Anyway, it occurred to me then and there, somewhere around “round yon virgin”, I think, whatever the hell that meant, that I should improvise a bit and introduce Satan into the play. The other grades weren’t in there at the time, mind you, but my debut as Satan wasn’t something I wanted to leave to chance. So it was that I ducked down behind the kid in front of me and began coloring my face with the red marker. I then waited a few seconds for the song to drag itself into the “sleep in heavenly peace” crescendo where I seized upon the dramatic finish to leap from the makeshift stand and channel my pent up energy into running up and down those long aisles impishly chanting “I’m the devil” in my best Satan voice.

I was finally caught by my teacher and a janitor or two and then led by the ear to the principal’s office where I was promptly and rather righteously paddled. Needless to say, the principal, a large man resembling a young and somewhat less friendly Herman Goering, decided against my ideas for an improvised Satan in the Christmas pageant. He was the director and the call was his, as the pageant was, in the end, a product of his artistic vision.
However, I still think the absence of a villain in the play the following night was rather palpable amid the mundane renditions of Christmas standards and polite smattering of half-hearted applause.


Blogger John H said...

this DOES explain so much...

I'd given every baseball card and my 10 speed bicycle to be in attendance at a Nativity play where it was deviled up like yours.

My experience...ah was just boring...

10:10 AM  
Blogger Holiday Grinch said...

I went to the catholic version of that school...and even worse, all girls. The satan idea was brilliant. I had many moments, but none can compare to that.

1:11 PM  
Blogger Rex L. Camino said...

Perhaps I can take over a children's theater somewhere and do my own production, Hutch. If so, you're on the guest list.

I hated private religeous schools while I was there, HG, but I think that a little time in such an opressive environment might be good for the spirit.

3:59 PM  
Anonymous Seester said...

I think it's time you posted a picture of the third grade Rex L.

4:04 PM  
Anonymous Mrs. C. said...

I agree with the smiffster. Third grade Rex! Third grade Rex! And you could photoshop his face scribbly red. There's a picture in the back of one of the big photo albums downstairs.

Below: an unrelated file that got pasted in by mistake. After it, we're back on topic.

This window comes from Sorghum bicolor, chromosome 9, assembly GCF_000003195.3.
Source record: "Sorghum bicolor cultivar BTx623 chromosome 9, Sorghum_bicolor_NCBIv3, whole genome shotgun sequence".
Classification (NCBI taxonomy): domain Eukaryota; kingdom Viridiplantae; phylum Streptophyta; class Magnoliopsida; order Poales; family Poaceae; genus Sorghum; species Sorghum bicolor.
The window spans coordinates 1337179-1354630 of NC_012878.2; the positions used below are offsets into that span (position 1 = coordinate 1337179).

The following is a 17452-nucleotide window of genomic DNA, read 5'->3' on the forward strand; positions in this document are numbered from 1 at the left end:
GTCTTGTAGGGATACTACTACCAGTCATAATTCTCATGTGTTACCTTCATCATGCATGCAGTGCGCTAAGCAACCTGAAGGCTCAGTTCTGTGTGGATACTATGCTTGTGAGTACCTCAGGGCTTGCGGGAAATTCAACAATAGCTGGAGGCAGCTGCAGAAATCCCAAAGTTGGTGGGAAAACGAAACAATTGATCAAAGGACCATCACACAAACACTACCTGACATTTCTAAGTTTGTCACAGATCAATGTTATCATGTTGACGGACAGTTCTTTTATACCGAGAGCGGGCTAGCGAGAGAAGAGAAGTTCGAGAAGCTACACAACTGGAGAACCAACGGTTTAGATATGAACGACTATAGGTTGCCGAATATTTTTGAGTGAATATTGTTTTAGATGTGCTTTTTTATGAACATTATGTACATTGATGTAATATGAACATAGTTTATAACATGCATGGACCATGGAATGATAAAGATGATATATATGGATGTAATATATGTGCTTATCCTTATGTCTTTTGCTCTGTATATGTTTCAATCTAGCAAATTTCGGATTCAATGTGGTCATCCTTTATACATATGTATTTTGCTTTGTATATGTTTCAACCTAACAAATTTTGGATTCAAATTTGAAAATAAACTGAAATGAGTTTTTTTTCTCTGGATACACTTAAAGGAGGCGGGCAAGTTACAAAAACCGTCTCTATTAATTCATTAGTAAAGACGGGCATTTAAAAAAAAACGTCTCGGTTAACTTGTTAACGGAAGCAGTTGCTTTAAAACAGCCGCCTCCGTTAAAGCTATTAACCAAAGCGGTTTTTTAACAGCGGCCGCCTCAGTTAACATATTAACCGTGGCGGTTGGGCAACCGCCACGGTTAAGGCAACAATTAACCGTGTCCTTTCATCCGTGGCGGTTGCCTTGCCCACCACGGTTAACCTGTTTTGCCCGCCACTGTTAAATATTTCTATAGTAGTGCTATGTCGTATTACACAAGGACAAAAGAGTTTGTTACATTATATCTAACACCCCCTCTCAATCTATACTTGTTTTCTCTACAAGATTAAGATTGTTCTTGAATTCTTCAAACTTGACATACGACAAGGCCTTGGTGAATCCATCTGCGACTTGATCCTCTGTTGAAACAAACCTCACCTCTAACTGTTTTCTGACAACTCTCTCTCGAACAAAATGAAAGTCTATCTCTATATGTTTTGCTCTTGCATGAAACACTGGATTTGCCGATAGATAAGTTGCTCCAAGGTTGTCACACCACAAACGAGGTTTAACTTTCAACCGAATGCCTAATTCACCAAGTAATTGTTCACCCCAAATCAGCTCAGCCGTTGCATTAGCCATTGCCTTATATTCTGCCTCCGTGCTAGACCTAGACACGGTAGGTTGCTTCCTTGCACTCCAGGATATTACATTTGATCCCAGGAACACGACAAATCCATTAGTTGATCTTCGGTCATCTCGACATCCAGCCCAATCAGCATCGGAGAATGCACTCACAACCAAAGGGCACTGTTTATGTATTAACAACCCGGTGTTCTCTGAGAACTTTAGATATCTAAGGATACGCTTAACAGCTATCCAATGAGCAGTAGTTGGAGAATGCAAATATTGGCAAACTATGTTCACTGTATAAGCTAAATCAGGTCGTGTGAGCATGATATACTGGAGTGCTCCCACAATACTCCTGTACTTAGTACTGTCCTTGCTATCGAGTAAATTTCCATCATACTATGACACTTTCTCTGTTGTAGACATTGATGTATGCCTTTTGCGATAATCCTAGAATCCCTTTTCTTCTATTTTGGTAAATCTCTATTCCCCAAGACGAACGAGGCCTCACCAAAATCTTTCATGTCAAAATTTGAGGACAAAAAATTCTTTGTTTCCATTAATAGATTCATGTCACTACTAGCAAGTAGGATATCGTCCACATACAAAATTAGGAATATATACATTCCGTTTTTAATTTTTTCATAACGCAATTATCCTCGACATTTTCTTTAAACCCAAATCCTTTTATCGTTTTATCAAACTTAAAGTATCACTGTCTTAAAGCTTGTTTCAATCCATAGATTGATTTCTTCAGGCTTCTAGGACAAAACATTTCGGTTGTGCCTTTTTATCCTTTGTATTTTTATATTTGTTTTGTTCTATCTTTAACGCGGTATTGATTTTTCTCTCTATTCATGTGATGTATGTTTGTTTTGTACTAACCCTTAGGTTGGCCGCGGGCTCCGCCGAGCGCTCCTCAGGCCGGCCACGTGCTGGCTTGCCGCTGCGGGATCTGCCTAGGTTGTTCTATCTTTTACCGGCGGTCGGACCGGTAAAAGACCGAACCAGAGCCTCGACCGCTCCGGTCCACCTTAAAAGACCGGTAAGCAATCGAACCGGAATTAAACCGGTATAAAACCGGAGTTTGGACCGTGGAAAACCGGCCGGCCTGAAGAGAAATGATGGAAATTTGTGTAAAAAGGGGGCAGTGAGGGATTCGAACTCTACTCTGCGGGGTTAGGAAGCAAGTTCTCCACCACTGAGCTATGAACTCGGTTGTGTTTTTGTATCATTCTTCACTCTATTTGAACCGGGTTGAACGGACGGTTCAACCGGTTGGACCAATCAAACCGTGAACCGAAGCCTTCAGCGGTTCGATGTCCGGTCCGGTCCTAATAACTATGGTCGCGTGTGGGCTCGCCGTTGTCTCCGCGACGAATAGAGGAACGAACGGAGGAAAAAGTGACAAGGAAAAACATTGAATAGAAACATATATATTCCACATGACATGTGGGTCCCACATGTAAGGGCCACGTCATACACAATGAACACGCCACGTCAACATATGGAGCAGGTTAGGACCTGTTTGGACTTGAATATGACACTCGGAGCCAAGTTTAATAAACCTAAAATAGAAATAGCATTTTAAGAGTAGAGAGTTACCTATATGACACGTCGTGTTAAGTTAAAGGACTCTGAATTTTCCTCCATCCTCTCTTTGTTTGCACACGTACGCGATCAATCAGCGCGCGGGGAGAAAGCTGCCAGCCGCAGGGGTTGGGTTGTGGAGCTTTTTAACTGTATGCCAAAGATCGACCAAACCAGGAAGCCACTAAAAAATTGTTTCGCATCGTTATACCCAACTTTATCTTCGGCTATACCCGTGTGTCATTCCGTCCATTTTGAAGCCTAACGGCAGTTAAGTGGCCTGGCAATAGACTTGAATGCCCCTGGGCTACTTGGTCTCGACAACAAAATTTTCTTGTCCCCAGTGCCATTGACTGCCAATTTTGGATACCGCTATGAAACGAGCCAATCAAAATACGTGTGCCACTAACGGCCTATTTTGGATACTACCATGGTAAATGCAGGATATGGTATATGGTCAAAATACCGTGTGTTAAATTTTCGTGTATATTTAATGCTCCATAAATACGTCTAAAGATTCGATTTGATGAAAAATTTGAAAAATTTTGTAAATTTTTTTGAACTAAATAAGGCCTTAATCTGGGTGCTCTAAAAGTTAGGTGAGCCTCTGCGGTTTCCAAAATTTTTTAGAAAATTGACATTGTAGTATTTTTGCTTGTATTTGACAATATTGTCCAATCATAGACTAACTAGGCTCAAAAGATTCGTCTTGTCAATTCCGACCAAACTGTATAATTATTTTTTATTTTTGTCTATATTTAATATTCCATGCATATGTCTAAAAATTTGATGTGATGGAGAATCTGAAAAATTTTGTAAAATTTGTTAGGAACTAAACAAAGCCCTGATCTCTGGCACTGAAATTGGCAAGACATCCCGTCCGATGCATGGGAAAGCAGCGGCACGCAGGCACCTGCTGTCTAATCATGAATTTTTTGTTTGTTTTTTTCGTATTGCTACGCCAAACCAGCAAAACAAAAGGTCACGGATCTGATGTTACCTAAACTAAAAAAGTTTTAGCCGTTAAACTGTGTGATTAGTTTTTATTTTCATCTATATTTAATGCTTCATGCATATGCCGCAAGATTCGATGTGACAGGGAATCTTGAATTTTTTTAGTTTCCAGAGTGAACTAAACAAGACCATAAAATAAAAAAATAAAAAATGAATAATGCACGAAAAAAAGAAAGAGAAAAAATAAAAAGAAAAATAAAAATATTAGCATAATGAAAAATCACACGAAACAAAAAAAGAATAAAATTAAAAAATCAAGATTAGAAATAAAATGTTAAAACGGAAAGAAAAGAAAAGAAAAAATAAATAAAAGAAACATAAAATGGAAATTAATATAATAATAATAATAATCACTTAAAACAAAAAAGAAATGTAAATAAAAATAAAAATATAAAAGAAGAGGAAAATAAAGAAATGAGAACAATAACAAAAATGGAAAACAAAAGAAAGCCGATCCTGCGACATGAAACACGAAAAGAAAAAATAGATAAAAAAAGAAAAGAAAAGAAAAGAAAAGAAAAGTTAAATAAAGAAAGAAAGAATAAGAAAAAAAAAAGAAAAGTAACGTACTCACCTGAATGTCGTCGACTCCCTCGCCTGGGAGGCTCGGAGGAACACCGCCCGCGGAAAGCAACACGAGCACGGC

4:22 PM  
Blogger Holiday Grinch said...

Yeahhhh, that which doesn't kill us makes us stronger.
We'll have to compare notes someday.

9:09 PM  
Blogger Rex L. Camino said...

I'm afraid that all the photos of a young Rex with that optimistic smile and thick flaxen hair were somehow ritualistically burned some time ago, ladies.

It appears to have made bloggers of us, HG.

7:33 AM  
Blogger Joe Powell said...

came for the michelangelo and stayed for the bosch ... so true, so true.

and might i add what a fine holiday memory you have provided. but be glad you weren't in my Baptist church, where the kids were forced to stick muppets on their hands and lip-synch to stuff like Grandma's Feather Bed by John Denver. i'm fairly certain that led to numerous nights of heavy drinking in later life to erase that memory. obviously, even with copious amounts of alcohol, the memory is still seared into place.

9:56 AM  
Anonymous Anonymous said...

I pretty much lost it at the leaping up with the red Satan face part. I wish there was video of this, totally.

10:08 AM  
Anonymous sis said...

You lie like a dawg, Mista Camino.

3:35 PM  
Blogger newscoma said...

I believe that this was one of the finest holiday stories I've ever read.
Christmas Satan will go down in the books.

6:22 PM  
Anonymous Anonymous said...

Yeah, I got about as far as the scribbling of the face before I broke out laughing. Thankfully, I didn't have a mouthful of water, because my computer would be soaked.

And Mrs. C said there's a picture. We want a picture! We want a picture!

12:31 PM  
Blogger Rex L. Camino said...

I really couldn't find any younger pictures of myself. However, there were plenty of Mrs. C.

9:03 AM  
Anonymous Jim said...

Thank you very much for sharing your thoughts. It is always great pleasure to read your posts.

9:21 AM